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WAYNESFIELD – A pair of Waynesfield Village Council members Monday took aim at eliminating health insurance benefits for the mayor or any other elected village official, but they fell a vote short of a tie.
During Monday’s meeting, councilor Bill Motter made a motion to eliminate insurance for the mayor, which was seconded by Cheryl Jerew. Mayor Mike Ridenour is the only village elected official who receives any benefits paid by the village. Motter stipulated that if the motion passed that it be as an emergency, or that it would take effect immediately.
The other four councilors voted against the move.
Jerew said she felt the mayor reaped quite significantly from the plan, and she feared if the matter wasn’t approached, the 1 percent income tax levy currently in place in the village could be rescinded by voters.
“It is that levy that pretty much pays for the insurance,” Jerew said. “If we do not do something about it, I have heard talk of it being voted down by the residents.”
Eliminating health insurance for the mayor was advocated by Motter as one of his main platform themes during the election, and Jerew also has made her views known on the issue since being elected to her council seat. Councilors voted last year to eliminate the mayor’s premium costs for the insurance, a move that took effect Jan. 1.
Immediately after the vote, resident Sharon Ewing called fellow councilors to task, and one councilor in particular, telling councilor Richard Libby he had stated in a candidate’s forum held prior to the 2011 election that he was against providing insurance to village employees. Libby denied the accusation.
“You are twisting my words,” Libby said. “I said I would not support providing insurance for a part-time worker. From what I have seen now that I am here, he earns $250 a month for a full-time position. We have to do what we can to keep good people involved.”
Councilors tabled further discussions on a new health insurance plan for the seven village employees after discussing the matter at length during the meeting.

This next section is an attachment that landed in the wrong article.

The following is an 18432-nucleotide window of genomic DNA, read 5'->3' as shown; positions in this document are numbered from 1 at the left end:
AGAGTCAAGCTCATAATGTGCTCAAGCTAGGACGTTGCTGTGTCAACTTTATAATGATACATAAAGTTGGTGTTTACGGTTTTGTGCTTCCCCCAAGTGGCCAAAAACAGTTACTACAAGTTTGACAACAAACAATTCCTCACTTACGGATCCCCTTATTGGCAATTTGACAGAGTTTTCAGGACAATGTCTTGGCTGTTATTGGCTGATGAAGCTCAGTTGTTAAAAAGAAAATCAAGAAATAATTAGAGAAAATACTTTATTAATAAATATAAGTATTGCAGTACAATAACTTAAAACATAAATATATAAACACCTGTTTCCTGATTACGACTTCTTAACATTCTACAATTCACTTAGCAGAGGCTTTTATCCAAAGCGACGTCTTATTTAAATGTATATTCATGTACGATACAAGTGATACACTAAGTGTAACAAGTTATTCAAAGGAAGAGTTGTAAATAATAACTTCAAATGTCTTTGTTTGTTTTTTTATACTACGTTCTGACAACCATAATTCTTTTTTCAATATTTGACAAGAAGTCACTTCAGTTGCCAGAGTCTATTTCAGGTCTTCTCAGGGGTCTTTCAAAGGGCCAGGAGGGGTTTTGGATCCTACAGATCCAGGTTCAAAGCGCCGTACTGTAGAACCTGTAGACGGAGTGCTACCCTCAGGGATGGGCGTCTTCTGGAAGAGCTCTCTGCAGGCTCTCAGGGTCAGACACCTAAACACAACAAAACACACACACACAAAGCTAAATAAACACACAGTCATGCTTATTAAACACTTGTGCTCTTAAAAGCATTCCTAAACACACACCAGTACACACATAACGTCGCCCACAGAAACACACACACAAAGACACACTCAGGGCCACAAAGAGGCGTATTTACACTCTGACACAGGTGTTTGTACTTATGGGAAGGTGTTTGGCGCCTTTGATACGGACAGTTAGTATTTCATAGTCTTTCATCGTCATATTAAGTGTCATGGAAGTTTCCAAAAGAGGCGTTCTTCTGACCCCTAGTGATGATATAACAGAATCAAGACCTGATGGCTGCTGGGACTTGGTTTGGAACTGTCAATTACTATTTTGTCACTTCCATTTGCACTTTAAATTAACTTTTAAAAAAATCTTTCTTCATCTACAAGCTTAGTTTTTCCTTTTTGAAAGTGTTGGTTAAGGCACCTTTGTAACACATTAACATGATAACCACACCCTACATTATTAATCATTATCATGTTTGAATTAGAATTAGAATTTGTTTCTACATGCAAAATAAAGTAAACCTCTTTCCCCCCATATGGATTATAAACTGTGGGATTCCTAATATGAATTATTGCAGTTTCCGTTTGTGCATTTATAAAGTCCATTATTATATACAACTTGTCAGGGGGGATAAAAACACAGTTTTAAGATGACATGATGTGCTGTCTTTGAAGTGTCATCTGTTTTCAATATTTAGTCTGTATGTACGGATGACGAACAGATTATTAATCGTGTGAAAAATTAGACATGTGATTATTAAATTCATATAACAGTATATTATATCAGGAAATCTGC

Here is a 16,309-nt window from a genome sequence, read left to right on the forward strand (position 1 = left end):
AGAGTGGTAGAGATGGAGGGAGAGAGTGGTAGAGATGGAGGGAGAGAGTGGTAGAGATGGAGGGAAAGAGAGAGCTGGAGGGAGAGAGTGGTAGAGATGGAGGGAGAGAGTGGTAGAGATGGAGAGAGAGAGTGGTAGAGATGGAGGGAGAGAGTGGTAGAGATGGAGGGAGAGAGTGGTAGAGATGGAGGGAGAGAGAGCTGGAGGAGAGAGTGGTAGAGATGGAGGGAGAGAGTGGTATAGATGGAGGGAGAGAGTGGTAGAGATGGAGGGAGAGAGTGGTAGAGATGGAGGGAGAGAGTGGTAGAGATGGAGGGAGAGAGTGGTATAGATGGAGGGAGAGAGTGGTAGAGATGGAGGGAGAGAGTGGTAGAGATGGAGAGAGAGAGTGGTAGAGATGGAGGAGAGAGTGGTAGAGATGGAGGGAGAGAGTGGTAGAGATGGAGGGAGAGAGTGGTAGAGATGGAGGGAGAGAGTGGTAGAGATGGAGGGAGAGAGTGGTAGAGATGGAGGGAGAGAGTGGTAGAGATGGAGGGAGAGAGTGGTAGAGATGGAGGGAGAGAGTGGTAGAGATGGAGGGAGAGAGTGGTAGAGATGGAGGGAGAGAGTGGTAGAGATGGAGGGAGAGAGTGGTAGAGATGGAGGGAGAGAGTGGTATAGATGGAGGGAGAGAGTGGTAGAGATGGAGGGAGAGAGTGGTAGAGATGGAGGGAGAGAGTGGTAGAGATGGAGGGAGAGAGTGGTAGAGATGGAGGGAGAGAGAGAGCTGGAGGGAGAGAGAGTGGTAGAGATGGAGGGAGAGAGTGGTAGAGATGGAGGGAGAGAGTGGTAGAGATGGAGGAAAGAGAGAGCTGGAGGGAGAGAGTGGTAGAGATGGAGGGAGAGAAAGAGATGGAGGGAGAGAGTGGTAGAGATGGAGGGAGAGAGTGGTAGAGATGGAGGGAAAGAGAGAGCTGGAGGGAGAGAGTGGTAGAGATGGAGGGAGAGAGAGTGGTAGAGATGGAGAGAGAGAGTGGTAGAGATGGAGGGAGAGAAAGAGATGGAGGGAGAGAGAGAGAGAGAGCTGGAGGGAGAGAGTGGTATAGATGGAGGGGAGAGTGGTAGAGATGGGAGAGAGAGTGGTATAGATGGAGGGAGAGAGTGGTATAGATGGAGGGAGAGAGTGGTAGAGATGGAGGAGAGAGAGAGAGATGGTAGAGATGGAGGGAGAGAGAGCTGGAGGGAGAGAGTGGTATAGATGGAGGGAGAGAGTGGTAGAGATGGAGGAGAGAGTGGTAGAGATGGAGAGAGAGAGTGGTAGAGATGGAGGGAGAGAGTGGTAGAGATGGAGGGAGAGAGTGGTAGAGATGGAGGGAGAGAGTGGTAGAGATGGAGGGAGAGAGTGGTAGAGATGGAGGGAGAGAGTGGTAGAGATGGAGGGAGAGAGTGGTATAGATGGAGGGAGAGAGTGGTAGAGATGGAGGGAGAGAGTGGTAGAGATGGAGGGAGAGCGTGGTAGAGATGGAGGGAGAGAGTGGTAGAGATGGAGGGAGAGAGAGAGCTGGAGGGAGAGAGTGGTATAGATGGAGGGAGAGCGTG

Jon Derryberry of Derryberry & Davis Insurance Agency gave the councilors two options from which to choose. In one option, insurance premiums would be completely picked up by the village. Employees would pick up 25 percent of dependent premiums and the employee prescription plan would cost $20/$40/$75 on a drug tier system. The plan would save the village approximately $10,259 compared to the current plan.
In the second option, the employee deductible would increase to $1,000 with the out-of-pocket expense increasing to $2,600 per person. The employee monthly contribution would increase to 10 percent of monthly premiums and the plan would have the same prescription plan.
Several councilors felt a good insurance plan had to be kept in place for village employees, especially since wages were traditionally lower compared to workers in other municipalities.
“I think we have good people working in the village, and I would like to be able to provide them incentive to keep them here,” Libby said.
This is a way to alleviate that,” councilor Chris Kaufman said.
However, Motter and Jerew felt adjustments needed made to the insurance plan to place the insurance plan more in line with what their constituents are seeing.
“There are some communities that are folding and others that are working to keep from folding,” Jerew said. “I don’t want to stiff anyone, but us paying employee premiums is not appropriate to our constituents.”
Councilors agreed to collect more data on health insurance plans for other surrounding municipalities and comparable-sized villages throughout the state and review them at next month’s meeting before taking a vote.